So, that would account for the difference in SNR in our (otherwise comparable) images. Your SQM would probably be on the order of 19, whereas I'm at 21.5. So, my sky is probably 2 1/2 magnitudes darker than yours. If you review Samir's web page discussing this topic, you can see that my sky would be 2.5^2.5 = 10 times darker than yours (give or take). So, you would tend to need 10 times the exposure to achieve comparable SNR. Or conversely, we can say that your noise is Sqrt(10) = 3.2 times more than my image at a similar total exposure length.

Now, its probably not practical for you to capture 10 times as long a total exposure. Using a LP filter will help, as it'll reject some of the unwanted signal and give you a functionally darker background. That is probably the practical way to improve your SNR, along with putting in as much total exposure time as you reasonably can.

I have a cls clip in filter but I have been holding off on using it until I get my autoguider setup so I can take shots longer than 45 seconds to a minute.


Seems like there's always another upgrade to do!

My camera is unmodified. I set my white balance is set to daylight.


Perfect.


Sorry about the 32 bit tiff. I stopped using the 16 bit save option in dss after I realized that dss had bug that was resulting in some data being quantized to 8 bits. I use exposure and gamma to convert the 32 bit to 16 bit and I thought i had done that with the crop for the purpose of testing out startools.


I'm at a loss as to why your image was so lacking in blue - it definitely wasn't there. I'd be curious to retry your data from scratch. If you're interested, would you mind zipping up about 5 each of your lights, darks, flats, and bias frames and posting them? Obviously, I can't process a high quality image from this limited data, but it may help to understand what's happening to your color.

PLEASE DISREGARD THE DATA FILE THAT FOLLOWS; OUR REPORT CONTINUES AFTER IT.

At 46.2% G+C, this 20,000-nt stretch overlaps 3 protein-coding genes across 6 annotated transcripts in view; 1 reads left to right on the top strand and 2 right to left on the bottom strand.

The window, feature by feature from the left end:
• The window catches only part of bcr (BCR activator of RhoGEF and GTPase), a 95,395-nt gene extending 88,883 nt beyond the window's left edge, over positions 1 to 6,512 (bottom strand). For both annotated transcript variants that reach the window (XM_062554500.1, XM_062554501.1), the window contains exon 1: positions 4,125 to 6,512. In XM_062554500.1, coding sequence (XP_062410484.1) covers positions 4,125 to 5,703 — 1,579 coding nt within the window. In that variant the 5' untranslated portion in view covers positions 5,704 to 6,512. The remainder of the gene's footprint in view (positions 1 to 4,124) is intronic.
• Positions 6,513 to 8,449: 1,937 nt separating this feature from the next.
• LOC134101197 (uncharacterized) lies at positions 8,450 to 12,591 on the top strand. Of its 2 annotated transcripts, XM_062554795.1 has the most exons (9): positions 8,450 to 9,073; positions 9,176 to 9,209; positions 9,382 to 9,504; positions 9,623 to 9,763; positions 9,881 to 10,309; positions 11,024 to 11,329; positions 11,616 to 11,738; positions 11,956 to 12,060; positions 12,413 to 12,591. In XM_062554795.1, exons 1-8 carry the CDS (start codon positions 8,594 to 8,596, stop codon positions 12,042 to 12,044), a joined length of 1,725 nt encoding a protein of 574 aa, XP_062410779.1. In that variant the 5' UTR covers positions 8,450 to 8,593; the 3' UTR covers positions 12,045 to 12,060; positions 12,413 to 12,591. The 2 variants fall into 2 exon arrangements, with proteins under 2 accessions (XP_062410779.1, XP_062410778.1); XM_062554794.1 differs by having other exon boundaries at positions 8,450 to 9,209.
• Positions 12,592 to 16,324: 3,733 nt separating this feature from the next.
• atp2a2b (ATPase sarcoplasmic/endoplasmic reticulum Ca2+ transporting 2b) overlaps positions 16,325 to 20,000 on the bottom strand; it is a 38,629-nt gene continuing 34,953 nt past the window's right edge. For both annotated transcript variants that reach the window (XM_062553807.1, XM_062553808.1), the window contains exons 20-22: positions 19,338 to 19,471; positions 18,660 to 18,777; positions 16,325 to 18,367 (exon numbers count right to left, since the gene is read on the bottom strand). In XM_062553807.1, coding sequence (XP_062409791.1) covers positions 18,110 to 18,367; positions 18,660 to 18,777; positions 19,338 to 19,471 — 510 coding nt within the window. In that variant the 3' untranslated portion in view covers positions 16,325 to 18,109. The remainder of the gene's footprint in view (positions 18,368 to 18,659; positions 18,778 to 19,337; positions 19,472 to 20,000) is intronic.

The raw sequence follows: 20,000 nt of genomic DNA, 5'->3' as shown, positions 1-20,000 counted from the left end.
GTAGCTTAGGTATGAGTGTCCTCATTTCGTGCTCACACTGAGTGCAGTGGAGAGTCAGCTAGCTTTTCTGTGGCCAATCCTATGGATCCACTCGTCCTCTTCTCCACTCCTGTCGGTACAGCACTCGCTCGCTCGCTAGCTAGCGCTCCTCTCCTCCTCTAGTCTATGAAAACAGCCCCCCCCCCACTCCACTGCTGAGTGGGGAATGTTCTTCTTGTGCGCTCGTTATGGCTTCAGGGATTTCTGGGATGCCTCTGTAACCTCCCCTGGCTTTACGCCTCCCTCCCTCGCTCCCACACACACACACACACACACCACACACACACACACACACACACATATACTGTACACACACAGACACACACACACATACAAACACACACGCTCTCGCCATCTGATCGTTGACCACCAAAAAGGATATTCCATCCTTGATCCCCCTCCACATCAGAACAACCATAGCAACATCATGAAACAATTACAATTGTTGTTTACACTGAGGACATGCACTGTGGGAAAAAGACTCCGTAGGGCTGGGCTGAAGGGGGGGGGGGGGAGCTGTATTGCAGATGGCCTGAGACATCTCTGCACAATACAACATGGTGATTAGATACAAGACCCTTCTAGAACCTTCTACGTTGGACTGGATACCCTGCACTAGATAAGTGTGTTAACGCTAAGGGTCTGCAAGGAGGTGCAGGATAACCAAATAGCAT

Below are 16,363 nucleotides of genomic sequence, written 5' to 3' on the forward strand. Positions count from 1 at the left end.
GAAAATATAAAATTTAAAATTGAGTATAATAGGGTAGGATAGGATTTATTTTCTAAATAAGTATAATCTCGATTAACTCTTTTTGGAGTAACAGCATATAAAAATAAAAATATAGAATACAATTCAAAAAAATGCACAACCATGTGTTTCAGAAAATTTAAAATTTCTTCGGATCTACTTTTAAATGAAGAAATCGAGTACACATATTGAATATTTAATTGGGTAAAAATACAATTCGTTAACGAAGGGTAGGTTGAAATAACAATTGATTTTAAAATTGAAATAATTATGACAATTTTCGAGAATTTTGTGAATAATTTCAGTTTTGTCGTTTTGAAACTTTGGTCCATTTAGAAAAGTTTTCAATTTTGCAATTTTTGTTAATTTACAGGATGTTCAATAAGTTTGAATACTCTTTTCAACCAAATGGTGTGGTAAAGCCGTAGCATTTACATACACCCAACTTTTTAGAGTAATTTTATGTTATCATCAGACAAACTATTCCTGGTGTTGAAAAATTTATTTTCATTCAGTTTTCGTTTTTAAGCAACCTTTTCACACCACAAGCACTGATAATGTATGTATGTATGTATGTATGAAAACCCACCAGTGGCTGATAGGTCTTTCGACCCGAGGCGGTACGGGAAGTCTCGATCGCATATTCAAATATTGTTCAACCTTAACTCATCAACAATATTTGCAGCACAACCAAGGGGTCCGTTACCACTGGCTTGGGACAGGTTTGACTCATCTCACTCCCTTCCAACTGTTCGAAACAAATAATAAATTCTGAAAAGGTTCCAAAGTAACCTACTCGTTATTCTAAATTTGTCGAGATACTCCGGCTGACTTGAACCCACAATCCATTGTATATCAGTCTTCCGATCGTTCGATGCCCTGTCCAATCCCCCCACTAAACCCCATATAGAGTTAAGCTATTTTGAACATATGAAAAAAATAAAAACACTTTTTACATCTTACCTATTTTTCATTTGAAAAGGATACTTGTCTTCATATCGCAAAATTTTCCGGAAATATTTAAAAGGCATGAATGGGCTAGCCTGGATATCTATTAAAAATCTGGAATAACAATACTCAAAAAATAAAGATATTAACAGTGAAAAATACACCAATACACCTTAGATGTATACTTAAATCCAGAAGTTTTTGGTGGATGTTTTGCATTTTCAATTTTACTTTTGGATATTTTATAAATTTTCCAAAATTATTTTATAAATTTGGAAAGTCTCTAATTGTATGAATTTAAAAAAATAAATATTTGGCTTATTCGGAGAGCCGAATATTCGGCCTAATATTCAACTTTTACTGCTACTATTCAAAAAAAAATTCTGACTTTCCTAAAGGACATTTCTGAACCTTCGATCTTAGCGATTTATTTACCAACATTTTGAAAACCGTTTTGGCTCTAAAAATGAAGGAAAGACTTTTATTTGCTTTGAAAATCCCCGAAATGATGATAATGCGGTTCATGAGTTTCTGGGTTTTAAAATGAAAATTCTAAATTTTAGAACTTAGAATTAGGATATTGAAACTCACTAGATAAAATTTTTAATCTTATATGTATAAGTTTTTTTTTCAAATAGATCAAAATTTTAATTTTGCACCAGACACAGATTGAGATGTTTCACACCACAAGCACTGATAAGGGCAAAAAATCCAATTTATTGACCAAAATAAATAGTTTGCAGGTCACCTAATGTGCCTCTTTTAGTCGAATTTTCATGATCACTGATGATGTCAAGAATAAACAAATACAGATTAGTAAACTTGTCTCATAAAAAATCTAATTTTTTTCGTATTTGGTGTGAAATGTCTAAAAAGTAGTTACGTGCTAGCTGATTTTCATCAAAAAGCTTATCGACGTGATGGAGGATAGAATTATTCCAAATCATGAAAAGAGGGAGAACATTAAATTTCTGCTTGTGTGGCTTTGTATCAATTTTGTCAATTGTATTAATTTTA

#14 pfile

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Posted 06 February 2013 - 01:43 AM

there is some really gnarly pattern noise in your tiff. how were the subs calibrated (how many darks, bias, flats) and how were the flats calibrated?

#15 akulapanam

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Posted 06 February 2013 - 11:26 AM

30 darks and 15 flats. I don't use bias. I suspect part of the noise issue is the week that passed between the first imaging session and the second one.

Darks
http://sdrv.ms/14E966R

Flats
http://sdrv.ms/14E9aDG

Lights
http://sdrv.ms/14E9fHm

I have included 5 darks (a couple from each night), 5 flats, and 10 lights (5 from each night)

#16 pfile

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Posted 06 February 2013 - 12:40 PM

so i have moved on to CCD and have not been motivated to work on this with my 50D, but there is some evidence that you need a master bias made from a ridiculous number of bias subs to overcome the pattern noise in some canon cameras. if that's true of your camera then it would be better to make such a "superbias" and use it against your darks and lights, rather than relying on the bias pattern that's in the master dark. 30 is far too few for the bias issue - i'm talking about 100 or 150 bias frames.

darks and bias should be relatively stable over the course of a week, so that should not be a problem. but the quality of the light subs one week to the next could be.

#17 Mike Clemens

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Posted 06 February 2013 - 01:09 PM

As well as careful calibration, I have had luck with really grossly dithering too. I shoot objects from four orientations (90 degrees rotation before and after the meridian) and pattern noise is very low.

#18 pfile

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Posted 06 February 2013 - 01:13 PM

good point. i've had the most problems with the banding in widefield images where typically the amount of dithering is really just a couple of pixels. i suppose that can be tweaked in PhD at least, though.

#19 srosenfraz

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Posted 06 February 2013 - 07:50 PM

30 darks and 15 flats. I don't use bias.




Its not the biggest issue you'll have, but bias frames will help to make your flats more accurate. Your flat frames (and all images captured with your camera) have bias noise in them (well, to be accurate - bias signal). By having bias frames, the bias is subtracted from your flat before your light is calibrated by dividing by the flat. A flat is a well exposed image, so the bias is not a huge component of the signal, but it does represent an inaccuracy in your calibration to not include bias. Bias frames are quick and easy to take, so I'd encourage you to take the extra minute or two that it takes to capture 15 to 30 bias frames.